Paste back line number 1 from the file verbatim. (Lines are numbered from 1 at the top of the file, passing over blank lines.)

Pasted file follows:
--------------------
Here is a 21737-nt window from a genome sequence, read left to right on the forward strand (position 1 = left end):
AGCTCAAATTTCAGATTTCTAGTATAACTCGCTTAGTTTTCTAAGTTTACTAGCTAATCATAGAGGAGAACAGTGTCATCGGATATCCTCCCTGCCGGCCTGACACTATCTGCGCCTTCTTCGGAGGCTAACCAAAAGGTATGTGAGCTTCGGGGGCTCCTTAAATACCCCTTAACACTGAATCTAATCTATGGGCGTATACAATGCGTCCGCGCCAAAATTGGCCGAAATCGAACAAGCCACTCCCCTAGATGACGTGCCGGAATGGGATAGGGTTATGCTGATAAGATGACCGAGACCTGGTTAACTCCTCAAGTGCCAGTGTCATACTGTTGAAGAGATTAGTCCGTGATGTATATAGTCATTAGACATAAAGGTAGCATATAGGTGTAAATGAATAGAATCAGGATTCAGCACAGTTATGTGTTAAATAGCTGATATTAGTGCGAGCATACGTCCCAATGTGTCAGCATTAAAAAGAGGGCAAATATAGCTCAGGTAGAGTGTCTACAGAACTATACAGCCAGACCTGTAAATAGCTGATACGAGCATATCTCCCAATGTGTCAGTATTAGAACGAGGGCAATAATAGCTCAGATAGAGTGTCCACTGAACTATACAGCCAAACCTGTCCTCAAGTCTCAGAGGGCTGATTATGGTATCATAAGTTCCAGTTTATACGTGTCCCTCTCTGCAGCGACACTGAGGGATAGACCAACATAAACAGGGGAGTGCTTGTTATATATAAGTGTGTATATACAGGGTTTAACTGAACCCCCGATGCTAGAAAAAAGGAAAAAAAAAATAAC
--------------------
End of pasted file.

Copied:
Here is a 21737-nt window from a genome sequence, read left to right on the forward strand (position 1 = left end):